Do you know them when you see them? Women’s prodromal and acute symptoms of MI.

UNCG Author/Contributor (non-UNCG co-authors, if there are any, appear on document)
Patricia B. Crane, Associate Professor (Creator)
The University of North Carolina at Greensboro (UNCG )
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Abstract: This study described women's prodromal and acute symptoms associated with myocardial infarction (MI) based on interviews with 76 women who had experienced an MI in the previous year. Sixty-eight women experienced prodromal symptoms including unusual fatigue (70%), shortness of breath (53%), and pain in the shoulder blade/upper back (47%). All women experienced acute symptoms including chest pain/discomfort (90%), unusual fatigue (59%), shortness of breath (59%), and shoulder blade/upper back discomfort (42%). Although women in this study reported numerous prodromal symptoms, none had received a new diagnosis of coronary heart disease (CHD) prior to MI. Practitioners must develop an awareness of and a more comprehensive approach to treating women at risk for CHD. Further research to elucidate prodromal and acute symptom clusters is needed to assist practitioners in early diagnosis of CHD in women.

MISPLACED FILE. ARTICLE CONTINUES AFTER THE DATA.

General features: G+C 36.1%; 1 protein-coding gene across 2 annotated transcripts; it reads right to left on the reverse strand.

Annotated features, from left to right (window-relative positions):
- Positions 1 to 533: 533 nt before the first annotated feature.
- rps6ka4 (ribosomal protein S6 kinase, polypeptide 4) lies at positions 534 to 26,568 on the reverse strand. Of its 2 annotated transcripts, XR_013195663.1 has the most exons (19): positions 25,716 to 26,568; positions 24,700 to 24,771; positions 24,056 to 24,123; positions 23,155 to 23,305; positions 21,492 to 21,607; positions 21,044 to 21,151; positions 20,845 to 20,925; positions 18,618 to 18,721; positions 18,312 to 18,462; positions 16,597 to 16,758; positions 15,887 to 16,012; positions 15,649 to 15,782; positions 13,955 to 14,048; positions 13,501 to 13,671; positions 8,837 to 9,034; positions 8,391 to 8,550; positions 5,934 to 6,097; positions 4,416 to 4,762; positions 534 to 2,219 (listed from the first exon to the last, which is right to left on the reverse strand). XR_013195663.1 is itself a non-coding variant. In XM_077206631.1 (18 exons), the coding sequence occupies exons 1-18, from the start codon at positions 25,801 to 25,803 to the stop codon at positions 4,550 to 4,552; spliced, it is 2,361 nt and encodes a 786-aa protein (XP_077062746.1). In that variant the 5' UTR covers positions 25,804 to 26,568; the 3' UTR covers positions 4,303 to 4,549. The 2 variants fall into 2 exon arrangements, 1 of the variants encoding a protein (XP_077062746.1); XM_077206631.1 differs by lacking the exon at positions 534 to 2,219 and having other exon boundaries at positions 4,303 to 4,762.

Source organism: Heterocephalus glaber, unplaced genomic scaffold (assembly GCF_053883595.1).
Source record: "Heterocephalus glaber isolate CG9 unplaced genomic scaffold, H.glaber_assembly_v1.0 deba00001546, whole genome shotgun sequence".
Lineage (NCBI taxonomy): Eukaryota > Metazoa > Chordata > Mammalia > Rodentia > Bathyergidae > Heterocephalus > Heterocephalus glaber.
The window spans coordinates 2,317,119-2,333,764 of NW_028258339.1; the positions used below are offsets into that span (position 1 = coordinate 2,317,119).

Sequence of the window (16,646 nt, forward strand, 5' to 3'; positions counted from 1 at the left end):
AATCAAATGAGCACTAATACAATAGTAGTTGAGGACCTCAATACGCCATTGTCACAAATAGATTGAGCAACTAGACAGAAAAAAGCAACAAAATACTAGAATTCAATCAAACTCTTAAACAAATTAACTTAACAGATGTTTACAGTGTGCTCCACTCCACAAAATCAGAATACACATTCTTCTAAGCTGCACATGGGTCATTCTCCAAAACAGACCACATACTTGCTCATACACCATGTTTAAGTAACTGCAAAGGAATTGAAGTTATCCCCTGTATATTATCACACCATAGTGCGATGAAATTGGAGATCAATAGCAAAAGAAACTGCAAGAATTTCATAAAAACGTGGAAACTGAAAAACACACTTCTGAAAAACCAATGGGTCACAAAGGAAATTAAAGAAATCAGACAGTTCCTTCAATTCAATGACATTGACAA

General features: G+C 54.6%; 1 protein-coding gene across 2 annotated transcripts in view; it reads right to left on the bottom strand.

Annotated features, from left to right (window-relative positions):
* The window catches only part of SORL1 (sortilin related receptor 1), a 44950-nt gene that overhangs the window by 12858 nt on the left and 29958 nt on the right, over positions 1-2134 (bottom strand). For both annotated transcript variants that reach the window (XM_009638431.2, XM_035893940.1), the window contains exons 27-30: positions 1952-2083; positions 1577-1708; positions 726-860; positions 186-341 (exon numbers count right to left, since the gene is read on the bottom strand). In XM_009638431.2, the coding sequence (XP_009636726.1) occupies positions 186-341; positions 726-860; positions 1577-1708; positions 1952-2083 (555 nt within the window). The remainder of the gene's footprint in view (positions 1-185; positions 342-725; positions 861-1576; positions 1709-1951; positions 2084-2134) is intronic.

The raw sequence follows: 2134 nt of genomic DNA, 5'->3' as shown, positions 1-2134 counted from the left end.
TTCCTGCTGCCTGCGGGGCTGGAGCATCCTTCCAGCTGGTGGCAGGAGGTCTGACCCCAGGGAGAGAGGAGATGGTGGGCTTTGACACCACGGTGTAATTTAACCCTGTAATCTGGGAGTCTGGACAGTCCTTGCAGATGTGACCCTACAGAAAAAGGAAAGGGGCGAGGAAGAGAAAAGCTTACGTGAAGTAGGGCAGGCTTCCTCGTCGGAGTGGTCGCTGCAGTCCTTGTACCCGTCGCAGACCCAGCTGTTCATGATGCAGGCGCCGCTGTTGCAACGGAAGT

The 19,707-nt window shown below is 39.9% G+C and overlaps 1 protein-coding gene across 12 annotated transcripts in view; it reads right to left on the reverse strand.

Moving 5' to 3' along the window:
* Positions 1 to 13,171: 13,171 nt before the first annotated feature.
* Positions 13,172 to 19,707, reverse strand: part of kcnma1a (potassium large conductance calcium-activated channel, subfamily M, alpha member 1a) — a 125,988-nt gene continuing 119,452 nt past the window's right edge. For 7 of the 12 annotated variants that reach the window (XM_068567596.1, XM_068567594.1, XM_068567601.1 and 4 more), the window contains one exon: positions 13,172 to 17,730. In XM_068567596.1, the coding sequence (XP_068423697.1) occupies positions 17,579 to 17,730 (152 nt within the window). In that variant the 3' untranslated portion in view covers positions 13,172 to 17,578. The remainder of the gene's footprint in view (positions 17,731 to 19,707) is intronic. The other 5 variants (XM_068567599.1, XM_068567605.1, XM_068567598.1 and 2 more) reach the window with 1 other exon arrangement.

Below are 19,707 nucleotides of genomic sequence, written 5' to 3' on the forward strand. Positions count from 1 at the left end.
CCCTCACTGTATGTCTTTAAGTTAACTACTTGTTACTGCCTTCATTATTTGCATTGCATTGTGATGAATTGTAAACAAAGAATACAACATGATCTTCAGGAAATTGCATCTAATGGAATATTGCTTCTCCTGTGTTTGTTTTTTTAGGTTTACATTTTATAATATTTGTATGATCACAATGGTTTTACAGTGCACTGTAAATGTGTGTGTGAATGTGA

Additional Information

Language: English
Date: 2001
myocardial infarction, angina, coronary heart disease, fatigue, women’s health, nursing, cardiovascular nursing

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